[Freedombox-discuss] Raining on the parade

Matthias-Christian Ott ott at mirix.org
Mon Jun 25 19:39:26 UTC 2012

On 2012-06-25 21:10, Markus Sabadello wrote:
> On Mon, Jun 25, 2012 at 10:45 AM, Michiel de Jong <michiel at unhosted.org>wrote:
> On Mon, Jun 25, 2012 at 6:41 AM, Stephen Michael Kellat
>> <skellat at fastmail.net> wrote:
>>> In a [hostile] regime, this is not a plug and pray platform
>>> that requires no training.
>> that's probably the appropriate conclusion. and i think we should not
>> underestimate the importance of freedombox in the US and also in
>> Europe. This is something we need. On all levels, and for the general
>> public. So i think it should be a tool aimed both at relatively-free
>> and not-so-free countries, at the same time, keeping in mind the
>> differences between the use cases, and providing documentation with it
>> to educate users.
> Yes definitely.. The FreedomBox was born out of Eben Moglen's vision to
> liberate
> us from the centralized Facebooks, Googles, etc. It is about having data
> under
> our control, and about decentralized communication. My understanding is
> that the
> use case of political activism is of course important, but just a subset of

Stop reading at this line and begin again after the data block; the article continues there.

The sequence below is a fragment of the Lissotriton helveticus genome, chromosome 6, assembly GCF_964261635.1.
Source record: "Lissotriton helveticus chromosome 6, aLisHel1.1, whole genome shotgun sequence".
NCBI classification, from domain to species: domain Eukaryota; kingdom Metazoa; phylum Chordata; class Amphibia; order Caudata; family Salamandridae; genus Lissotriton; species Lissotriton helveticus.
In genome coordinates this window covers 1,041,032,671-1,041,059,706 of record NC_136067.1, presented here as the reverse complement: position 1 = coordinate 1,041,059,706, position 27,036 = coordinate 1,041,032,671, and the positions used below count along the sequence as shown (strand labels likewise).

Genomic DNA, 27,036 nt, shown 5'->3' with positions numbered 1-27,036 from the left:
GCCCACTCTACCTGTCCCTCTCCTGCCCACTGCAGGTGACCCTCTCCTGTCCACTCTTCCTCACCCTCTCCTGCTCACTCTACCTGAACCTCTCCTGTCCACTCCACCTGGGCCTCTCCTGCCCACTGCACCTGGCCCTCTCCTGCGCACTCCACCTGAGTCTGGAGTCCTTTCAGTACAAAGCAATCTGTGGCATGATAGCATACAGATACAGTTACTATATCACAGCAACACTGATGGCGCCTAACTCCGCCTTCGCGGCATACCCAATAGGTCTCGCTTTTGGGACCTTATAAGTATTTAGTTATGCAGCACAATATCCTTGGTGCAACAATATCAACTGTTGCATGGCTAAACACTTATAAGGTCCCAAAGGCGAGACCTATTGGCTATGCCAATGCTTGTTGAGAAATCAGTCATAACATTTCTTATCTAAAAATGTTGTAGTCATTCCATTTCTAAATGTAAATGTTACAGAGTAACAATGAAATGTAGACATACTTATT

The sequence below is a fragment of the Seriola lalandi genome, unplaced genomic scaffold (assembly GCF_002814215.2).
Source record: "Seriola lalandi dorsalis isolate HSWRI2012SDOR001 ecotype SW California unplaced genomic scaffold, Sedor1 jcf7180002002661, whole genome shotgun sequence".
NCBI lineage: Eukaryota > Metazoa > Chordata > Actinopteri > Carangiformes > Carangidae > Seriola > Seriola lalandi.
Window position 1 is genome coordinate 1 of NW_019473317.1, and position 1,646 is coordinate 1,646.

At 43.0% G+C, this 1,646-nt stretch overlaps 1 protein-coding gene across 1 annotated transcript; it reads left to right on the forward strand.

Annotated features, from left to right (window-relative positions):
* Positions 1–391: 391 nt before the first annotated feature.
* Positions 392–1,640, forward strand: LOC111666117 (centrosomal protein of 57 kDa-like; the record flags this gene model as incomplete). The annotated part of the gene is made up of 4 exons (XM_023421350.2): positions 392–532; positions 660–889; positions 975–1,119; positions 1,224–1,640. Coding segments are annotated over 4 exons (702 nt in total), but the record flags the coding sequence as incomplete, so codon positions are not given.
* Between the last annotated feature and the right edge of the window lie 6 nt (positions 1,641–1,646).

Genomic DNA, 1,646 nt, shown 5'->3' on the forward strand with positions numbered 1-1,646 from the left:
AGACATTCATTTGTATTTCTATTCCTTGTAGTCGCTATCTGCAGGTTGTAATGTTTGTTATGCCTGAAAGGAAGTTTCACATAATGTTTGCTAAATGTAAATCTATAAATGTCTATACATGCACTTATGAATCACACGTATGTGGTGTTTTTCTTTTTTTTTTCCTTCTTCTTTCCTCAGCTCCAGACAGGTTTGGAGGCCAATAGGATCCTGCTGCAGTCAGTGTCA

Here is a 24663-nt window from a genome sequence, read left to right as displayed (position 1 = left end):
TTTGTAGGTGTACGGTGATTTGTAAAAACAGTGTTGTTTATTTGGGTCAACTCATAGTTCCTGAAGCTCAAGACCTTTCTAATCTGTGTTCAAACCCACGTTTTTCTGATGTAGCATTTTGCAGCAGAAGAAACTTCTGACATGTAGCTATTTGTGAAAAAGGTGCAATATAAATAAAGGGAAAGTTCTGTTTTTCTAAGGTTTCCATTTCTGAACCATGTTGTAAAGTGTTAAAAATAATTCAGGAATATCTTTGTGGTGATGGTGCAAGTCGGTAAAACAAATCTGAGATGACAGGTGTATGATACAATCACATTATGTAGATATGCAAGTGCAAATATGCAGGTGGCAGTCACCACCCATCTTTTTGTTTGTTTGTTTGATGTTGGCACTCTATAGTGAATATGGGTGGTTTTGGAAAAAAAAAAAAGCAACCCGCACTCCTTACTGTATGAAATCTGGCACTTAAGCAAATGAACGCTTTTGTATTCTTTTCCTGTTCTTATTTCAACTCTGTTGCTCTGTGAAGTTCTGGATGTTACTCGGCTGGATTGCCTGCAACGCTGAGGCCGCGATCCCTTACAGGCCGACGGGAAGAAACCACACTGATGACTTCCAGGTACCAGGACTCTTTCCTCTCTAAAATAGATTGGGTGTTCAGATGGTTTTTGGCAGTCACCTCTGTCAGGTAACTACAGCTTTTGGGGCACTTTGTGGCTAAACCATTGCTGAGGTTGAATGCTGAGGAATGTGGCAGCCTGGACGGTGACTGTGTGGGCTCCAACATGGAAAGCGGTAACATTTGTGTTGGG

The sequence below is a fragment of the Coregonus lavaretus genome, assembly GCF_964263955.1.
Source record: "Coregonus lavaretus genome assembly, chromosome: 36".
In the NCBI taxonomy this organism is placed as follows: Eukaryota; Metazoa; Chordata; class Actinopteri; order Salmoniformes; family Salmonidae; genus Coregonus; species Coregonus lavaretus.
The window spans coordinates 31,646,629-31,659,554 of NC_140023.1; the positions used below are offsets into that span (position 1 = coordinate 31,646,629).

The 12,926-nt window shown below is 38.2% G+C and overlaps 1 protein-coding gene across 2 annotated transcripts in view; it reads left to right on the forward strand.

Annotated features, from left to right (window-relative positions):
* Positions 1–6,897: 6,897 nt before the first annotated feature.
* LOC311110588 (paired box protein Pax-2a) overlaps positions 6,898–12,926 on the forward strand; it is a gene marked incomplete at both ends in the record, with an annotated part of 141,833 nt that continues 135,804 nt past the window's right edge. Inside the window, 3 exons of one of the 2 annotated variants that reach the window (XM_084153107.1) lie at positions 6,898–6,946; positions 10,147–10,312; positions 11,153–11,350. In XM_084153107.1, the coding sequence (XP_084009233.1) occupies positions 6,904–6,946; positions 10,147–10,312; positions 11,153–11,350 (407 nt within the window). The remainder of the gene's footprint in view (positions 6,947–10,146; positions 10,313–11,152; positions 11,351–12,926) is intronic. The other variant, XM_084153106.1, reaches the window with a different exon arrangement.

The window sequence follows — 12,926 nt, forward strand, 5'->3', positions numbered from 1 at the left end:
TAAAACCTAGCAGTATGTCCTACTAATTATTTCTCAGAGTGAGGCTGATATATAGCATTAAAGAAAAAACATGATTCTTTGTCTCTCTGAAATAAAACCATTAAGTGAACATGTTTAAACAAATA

> the
> FreedomBox idea.

I think this pretty much sums up to views upon the project that have
often been been brought up on this mailing list: There are some people
who want it to be a free, censorship-resistant, distributed, meshed,
secure etc. (insert your favourite property here) device, which is in
itself a noble and ambitious idea but perhaps a bit to too difficult
given the readily available technology in the near future, and others
who simply want it a small server that provides an alternative/a
substitute to the above mentioned types of services.

There has been a lot of discussion, but little progress compared to the
interest the project initially had and to some extent still has. Perhaps
one should focus the efforts on features that can be delivered in a year
or two and accept that these ambitious ideas are part of the next big
step and that having working software is more important in the current
situation. If that means that the FreedomBox is not the perfect computer
for dissidents, we will have to accept this for now (remember that most
people volunteer in their free time).

Maybe applying a more structured software development process (e.g.
assigning people to tasks and keeping track of their progress and
maintaining a development plan/schedule) could help to make better
progress, so that the FreedomBox becomes something tangible and usable
instead of an idea, though it could be difficult without full-time
developers (just a thought).

I don't know if this has been said before on this mailing list as I have
not always the time to pay close attention, but following the discussion
of the last weeks I think this had to be said.


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